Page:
The two-hit hypothesis of schizophrenia suggests that a combination of genetic susceptibility coupled with a distinct developmental insult can prime an individual for a later event that ultimately leads to onset of the full clinical syndrome (). In the case of schizophrenia, multiple genetic liabilities have been suggested to interact with environmental factors, ultimately affecting the development of the central nervous system in a way that creates an abnormal signaling network (). This network, however, may not become abnormal until later in life: schizophrenia tends to first occur in the early and late 20s in males and females, respectively, suggesting that an event in adolescence or post-adolescence may be highly influential in the development of the disorder (this is explored below). A number of structural abnormalities in schizophrenia are associated with symptom development: Gray and white matter alterations, cerebral asymmetries, and ventricular enlargement, accompanied by abnormal neuronal density, size, shape, and migration (for review, see ; ; ; ) A multifactorial conceptualization of psychiatric disease is emerging in which multiple biologically significant events (or “hits”) are temporally distributed across early periods of the overall lifespan, and result in the development of schizophrenia-like diseases (). Until now, genetic abnormalities were viewed as the likely ‘first hit,’ however, as we suggest below, infection and inflammatory processes may also serve this function.
Neuroimaging studies have found significant sex differences in brain development trajectories during childhood and adolescence in healthy participants. Grey matter volumes peak at an earlier age in women than in men, and the pattern is consistent across many brain structures. One interpretation of these differences could be that boys have longer childhood periods of dynamic brain changes. Studies in animal models examining neurodevelopmental trajectories after an in utero immune challenge found that structural abnormalities in brain development showed sex specificity in rats. Therefore, is it possible that there is a higher probability of early insults manifesting as schizophrenia in men due to longer periods of dynamic brain changes during the critical years of brain maturation? Sex differences in neurotransmitters and growth factors that guide neuronal pathways may also have implications for how the developing brain handles environmental insults. For example, dopaminergic neurons migrate and differentiate in early fetal life, and sexual dimorphisms in dopaminergic neurons during rat brain development have been reported. In addition, developmental differences in amino acid neurotransmitter levels in the rat brain have shown sex specificity. These differences are important for neurodevelopment, as glutamate promotes dendritic growth in hippocampal pyramidal neurons and γ-aminobutyric acid increases neuronal migration. Sex differences in the central nervous system colonization and function of microglia may also be a contributing factor to vulnerability windows in neural development. It has been proposed that boys and girls may respond differently to a challenge to the prenatal immune system, as studies found microglia with a more activated phenotype in female rats. Taken together, sex differences in the developing brain may provide plausible explanations for a greater proportion of men affected by EOS due to a greater susceptibility to insults in utero. This may connect sex differences observed in patients with EOS with the neurodevelopmental hypothesis.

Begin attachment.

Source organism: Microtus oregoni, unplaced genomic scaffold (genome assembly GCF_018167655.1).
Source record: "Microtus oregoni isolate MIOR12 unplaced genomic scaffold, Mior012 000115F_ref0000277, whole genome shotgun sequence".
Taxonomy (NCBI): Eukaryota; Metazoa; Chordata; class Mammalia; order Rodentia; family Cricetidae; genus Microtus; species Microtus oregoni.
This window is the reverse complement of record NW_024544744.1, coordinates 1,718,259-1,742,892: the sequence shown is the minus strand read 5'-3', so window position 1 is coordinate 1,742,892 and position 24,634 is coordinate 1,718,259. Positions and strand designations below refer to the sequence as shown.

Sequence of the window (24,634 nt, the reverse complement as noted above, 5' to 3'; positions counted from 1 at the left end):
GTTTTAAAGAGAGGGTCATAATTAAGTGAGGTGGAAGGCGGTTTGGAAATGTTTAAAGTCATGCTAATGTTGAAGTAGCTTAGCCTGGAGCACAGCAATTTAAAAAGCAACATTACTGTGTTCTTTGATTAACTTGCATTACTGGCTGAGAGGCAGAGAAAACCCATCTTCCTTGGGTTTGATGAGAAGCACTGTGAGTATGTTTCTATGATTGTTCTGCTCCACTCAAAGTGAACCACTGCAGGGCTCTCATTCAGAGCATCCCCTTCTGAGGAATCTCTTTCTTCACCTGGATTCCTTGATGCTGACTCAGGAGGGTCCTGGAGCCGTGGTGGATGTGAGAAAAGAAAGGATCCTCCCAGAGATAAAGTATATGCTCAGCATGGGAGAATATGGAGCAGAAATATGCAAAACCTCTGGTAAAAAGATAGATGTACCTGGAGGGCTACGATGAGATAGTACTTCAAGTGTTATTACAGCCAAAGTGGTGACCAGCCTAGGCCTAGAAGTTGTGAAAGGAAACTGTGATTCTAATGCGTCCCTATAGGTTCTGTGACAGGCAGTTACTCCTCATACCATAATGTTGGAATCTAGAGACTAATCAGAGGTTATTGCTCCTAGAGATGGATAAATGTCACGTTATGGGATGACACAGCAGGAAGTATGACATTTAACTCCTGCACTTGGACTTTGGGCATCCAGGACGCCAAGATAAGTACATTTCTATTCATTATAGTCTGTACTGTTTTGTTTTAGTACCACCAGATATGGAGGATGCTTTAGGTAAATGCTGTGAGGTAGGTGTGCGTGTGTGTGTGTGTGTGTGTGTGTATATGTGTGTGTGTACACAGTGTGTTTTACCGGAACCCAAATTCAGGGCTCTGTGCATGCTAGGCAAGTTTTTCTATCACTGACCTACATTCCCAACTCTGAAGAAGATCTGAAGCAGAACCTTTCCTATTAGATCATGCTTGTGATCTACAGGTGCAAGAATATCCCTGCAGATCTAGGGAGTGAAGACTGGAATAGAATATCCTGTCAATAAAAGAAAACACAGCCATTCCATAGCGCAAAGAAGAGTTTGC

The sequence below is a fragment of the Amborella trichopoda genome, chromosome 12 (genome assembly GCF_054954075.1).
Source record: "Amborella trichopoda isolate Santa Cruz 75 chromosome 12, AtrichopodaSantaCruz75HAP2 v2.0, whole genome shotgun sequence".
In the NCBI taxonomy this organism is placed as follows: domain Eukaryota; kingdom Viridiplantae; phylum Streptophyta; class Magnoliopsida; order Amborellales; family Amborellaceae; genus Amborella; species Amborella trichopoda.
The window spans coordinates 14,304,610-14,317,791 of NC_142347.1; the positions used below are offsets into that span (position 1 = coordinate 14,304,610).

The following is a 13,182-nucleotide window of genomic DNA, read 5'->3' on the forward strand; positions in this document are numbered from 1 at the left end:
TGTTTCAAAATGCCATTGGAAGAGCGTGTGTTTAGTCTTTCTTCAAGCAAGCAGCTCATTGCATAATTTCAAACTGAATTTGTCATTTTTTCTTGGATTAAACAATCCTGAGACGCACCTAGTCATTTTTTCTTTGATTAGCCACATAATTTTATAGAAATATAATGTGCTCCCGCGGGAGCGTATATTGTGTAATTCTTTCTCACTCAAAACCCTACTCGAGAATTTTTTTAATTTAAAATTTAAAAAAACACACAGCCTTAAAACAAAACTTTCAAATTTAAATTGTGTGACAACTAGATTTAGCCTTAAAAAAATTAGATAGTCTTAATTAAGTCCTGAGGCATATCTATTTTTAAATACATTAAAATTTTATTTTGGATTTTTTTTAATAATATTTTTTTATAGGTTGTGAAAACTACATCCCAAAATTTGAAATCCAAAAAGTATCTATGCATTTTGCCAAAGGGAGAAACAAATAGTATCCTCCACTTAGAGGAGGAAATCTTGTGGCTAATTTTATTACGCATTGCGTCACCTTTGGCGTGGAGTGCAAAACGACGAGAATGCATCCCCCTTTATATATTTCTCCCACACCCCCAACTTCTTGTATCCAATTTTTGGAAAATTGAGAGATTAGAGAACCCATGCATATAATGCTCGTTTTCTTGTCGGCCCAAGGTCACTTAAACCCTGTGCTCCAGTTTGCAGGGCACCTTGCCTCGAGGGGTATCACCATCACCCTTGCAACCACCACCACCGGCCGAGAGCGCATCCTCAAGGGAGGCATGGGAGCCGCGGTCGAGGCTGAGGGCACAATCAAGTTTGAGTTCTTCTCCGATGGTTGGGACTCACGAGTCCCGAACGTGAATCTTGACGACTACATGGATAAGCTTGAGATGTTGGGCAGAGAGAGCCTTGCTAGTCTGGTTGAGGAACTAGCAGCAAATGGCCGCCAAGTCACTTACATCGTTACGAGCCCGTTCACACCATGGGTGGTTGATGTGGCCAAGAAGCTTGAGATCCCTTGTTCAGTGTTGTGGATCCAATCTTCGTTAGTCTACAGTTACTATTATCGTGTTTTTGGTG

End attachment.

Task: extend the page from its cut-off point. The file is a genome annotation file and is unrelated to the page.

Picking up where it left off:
the estrogen hypothesis of schizophrenia ..
In summary, there is compelling evidence that gender differences in schizophrenia may be due to differences in hormonal activity. Clinical trials are beginning to show the benefits of estrogen treatment in schizophrenia, and this remains a promising area of study. Investigating the causes of sex differences in schizophrenia may continue to yield important insights into its etiology.